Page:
The 2016 weight regulations for a MotoGP bike is that the machine cannnot weigh no less than 157 kilograms, while a World Superbike shouldn't go lower than 168 kilograms. This is a big difference, and is born from the fact that a MotoGP bike is bespoke for the job of racing. While a 1000cc sportsbike are getting ever more sophisticated, they still have to hit a price point, hence why we're not seeing the level of exotic materials that we do in the MotoGP paddock.
Weight is saved in virtually all areas of a MotoGP machine, with almost a free rein offered in terms of materials used (the most significant restriction is over the use of carbon fiber wheels, which is a no-no in both racing series). - although Dorna then go and stick on about two kilos of cameras and broadcasting equipment The lack of restrictions helps in both the engine construction and all areas of the chassis. With money almost no object in MotoGP, cost is a real focus in WSB. Frames have to be based on heavier production units, less and less is able to be done to the bottom end of the engine, superbikes have to use steel brakes as opposed to carbon fiber brakes in the MotoGP, and given the lighter weight limit there's less reason to delve into the box of unobtanium to fashion something special up.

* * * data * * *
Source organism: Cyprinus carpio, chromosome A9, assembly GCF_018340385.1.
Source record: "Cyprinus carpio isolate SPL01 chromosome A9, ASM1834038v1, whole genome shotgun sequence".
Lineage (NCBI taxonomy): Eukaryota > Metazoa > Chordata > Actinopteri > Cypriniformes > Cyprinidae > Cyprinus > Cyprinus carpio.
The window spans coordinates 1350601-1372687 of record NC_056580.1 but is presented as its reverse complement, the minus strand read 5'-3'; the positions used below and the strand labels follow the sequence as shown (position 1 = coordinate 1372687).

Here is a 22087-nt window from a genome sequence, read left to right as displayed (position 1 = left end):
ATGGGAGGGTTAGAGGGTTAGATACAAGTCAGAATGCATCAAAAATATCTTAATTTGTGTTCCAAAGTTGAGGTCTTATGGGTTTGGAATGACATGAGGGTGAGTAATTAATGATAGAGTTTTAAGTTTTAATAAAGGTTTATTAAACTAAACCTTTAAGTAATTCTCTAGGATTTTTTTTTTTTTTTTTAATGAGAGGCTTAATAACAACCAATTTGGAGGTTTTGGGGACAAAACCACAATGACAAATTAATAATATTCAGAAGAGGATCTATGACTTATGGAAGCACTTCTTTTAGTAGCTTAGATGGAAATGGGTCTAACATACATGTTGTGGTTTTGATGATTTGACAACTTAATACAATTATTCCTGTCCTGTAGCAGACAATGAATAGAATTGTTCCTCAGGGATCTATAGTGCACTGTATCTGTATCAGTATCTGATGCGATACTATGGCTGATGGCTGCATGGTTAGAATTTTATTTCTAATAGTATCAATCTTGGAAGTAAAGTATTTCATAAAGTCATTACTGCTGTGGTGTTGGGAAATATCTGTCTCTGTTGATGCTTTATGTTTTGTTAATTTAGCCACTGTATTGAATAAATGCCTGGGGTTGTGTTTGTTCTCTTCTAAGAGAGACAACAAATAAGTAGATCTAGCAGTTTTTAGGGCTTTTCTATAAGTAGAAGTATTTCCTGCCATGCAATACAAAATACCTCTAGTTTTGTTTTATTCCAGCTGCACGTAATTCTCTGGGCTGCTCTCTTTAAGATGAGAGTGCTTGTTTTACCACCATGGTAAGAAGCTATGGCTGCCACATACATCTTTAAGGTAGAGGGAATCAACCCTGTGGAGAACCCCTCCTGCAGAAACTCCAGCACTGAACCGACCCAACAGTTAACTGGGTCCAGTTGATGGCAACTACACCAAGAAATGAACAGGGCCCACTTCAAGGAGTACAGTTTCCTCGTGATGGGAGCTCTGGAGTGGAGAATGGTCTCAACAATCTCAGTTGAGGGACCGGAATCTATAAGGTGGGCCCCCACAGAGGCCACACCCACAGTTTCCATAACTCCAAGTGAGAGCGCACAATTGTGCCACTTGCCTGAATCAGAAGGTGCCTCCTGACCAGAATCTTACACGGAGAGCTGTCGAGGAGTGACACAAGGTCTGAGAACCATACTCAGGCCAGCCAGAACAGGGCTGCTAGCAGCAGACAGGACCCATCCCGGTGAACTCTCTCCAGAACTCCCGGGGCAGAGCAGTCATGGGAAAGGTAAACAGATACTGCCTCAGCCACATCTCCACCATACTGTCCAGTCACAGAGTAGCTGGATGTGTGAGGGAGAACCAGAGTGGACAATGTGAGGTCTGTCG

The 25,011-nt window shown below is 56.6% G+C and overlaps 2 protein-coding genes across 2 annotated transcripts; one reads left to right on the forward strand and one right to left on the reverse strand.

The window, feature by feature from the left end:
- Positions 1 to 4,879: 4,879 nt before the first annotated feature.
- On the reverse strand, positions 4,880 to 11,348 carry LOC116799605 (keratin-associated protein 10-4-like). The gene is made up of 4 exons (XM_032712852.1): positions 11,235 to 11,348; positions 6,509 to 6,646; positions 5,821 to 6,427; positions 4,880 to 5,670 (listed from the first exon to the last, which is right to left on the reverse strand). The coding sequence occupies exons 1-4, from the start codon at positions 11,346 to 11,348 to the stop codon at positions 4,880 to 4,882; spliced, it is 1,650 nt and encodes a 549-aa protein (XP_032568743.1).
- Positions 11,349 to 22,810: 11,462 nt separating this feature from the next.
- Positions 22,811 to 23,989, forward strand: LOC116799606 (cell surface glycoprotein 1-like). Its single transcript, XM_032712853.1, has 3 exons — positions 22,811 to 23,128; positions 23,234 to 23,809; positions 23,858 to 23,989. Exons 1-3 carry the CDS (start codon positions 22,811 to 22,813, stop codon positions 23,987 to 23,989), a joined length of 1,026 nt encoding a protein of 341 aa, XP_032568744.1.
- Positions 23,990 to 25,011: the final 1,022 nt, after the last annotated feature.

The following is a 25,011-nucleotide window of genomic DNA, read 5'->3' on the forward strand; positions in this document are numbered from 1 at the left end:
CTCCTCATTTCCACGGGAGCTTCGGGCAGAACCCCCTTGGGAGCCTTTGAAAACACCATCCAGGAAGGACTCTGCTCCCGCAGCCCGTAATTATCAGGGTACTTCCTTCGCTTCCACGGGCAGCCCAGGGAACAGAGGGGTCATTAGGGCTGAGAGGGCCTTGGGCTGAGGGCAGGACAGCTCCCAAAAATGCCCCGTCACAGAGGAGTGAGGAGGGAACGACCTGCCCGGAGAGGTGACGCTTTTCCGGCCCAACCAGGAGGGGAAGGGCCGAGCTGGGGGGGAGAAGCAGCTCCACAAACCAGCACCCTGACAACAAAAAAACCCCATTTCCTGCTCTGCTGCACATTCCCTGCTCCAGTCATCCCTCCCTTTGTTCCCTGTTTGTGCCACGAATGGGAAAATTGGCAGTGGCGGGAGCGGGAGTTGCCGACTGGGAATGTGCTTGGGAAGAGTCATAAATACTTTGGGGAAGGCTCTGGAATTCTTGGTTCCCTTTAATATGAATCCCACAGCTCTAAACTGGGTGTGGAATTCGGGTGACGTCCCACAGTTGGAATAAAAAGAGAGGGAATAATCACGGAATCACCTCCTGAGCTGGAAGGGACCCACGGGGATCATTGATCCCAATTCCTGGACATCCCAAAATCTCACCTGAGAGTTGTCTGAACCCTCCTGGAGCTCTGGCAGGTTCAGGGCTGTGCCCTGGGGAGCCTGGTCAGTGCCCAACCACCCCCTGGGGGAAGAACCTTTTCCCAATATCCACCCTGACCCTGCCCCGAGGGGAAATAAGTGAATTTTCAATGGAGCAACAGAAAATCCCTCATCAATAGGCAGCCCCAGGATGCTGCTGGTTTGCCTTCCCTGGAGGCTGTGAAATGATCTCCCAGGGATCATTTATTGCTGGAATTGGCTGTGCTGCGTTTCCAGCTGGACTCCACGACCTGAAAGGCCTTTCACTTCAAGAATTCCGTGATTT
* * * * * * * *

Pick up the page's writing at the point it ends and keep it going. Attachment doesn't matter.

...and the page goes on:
But if you think that a modern MotoGP bike is light, think again. 500Cc two strokes, what with their simpler configurations, were hitting the scales at around 135 kilograms. The 2001 Honda NSR500 was down to a fighting weight of 131 kilograms. A lighter engine means the chassis has to do less work for the same effort, so weight could be shaved from the frame and swingarm accordingly. Components, broadly, reamin comparable to what they'd weigh now-a-day.Tag: MotoGPWSBWeightCarbon-FiberTechnologyDevelopmentRacingMaterialsParts